Genetic diversity and relationship of indigenous goats of sub-saharan Africa using microsatellite DNA markers.
MetadataShow full item record
Muema, E. K. 2006. Genetic diversity and relationship of indigenous goats of sub-saharan Africa using microsatellite DNA markers, MSc thesis in Animal Science. University of Nairobi.
Permanent link to cite or share this item: http://hdl.handle.net/10568/79642
External link to download this item: http://erepository.uonbi.ac.ke/handle/11295/20158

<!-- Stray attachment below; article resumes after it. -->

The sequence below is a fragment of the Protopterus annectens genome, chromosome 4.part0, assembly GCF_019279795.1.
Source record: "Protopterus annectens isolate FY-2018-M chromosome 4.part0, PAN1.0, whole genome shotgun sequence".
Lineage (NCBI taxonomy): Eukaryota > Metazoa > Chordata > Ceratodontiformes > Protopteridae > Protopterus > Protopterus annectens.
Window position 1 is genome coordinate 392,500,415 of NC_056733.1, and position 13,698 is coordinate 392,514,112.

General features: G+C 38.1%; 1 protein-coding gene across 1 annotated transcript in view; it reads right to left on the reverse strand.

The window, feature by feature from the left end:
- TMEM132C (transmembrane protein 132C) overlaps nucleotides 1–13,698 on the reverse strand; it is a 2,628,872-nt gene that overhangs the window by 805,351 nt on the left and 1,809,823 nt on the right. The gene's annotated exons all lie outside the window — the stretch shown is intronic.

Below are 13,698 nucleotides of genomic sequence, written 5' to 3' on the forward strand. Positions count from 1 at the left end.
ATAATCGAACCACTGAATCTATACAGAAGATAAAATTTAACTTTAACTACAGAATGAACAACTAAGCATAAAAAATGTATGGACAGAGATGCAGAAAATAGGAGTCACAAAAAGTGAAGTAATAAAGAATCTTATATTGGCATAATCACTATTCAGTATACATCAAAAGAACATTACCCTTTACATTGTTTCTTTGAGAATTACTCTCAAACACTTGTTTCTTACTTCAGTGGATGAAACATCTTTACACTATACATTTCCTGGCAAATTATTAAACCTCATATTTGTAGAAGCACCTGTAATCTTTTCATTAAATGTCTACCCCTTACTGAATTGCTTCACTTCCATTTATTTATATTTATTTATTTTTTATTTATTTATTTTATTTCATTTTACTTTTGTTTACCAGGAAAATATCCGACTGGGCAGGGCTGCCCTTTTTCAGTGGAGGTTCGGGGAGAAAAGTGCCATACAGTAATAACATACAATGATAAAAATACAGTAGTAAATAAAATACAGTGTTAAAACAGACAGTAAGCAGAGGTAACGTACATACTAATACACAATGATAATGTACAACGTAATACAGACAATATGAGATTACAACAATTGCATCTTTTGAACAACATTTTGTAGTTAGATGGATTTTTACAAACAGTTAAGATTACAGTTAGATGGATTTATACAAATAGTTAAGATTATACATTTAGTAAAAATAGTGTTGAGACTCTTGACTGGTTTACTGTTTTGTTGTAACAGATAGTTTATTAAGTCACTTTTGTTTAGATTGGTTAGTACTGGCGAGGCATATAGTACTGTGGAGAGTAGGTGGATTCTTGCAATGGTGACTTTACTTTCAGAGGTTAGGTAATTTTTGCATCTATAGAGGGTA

This study was undertaken to determine the genetic structure, relationship and genetic diversity among 18 populations of goats from sub-Saharan Africa including Uganda (4), Tanzania (5), Kenya (2), Mozambique (2), Nigeria (3), Mali (1) and Guinea Bissau (1) using 11 microsatellite markers. Heterozygosities, estimates of gene differentiation (FST), genetic distances, multivariate and diversity analyses were performed. Expected heterozygosity ranged from 0.450 in Guinea Bissau to 0.541 in Mbeya, while the observed heterozygosity ranged from 0.441 in Pafuri to 0.560 in the Sebei. Total genetic variability of 5.3% was attributed to differences among populations while 94.7% was attributed to differences within populations. The genetic diversity was low with a mean number of alleles (MNA) per population ranging from 3.82 to 5.91. The analysis of molecular variance (AMOV A) indicated that a greater proportion of the genetic diversity in the sub-Saharan goat populations is within the populations. The genetic distances between sub-Saharan goat populations were generally low. The classification of the sub- Saharan goat populations based on the morphological features (phenotypic characterization) does not concur with the genetic classification revealed in this study. However, theresults confirm earlier studies that the genetic relationships of these populations are much linked to geographical location than the classification based on the size and shape of the horns and ears. It appears likely that the sub-Saharan goats have a common origin and that there is extensive gene flow between populations.